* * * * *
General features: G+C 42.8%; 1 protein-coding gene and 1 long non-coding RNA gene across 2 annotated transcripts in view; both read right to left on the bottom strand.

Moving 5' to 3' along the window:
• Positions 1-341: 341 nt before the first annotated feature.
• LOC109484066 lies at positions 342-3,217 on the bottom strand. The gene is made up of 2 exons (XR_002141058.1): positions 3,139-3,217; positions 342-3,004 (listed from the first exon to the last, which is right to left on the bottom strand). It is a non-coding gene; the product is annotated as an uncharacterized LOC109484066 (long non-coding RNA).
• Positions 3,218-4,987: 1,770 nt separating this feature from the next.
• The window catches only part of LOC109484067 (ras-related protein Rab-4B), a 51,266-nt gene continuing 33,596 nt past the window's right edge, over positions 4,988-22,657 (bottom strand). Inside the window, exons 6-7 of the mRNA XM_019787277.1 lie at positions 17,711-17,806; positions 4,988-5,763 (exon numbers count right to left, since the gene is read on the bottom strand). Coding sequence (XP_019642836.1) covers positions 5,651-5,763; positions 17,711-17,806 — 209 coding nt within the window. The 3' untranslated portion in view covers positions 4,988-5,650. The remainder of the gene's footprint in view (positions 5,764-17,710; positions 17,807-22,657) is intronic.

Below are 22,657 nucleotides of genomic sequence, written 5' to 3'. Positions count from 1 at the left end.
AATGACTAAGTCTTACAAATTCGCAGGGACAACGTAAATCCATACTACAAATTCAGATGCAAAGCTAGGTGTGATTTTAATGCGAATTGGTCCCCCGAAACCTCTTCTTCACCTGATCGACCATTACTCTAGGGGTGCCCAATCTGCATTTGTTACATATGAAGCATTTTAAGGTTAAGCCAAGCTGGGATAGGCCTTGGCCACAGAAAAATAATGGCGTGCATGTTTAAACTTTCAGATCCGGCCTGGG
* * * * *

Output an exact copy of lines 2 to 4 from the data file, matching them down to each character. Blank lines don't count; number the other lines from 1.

Moving 5' to 3' along the window:
• Positions 1-341: 341 nt before the first annotated feature.
• LOC109484066 lies at positions 342-3,217 on the bottom strand. The gene is made up of 2 exons (XR_002141058.1): positions 3,139-3,217; positions 342-3,004 (listed from the first exon to the last, which is right to left on the bottom strand). It is a non-coding gene; the product is annotated as an uncharacterized LOC109484066 (long non-coding RNA).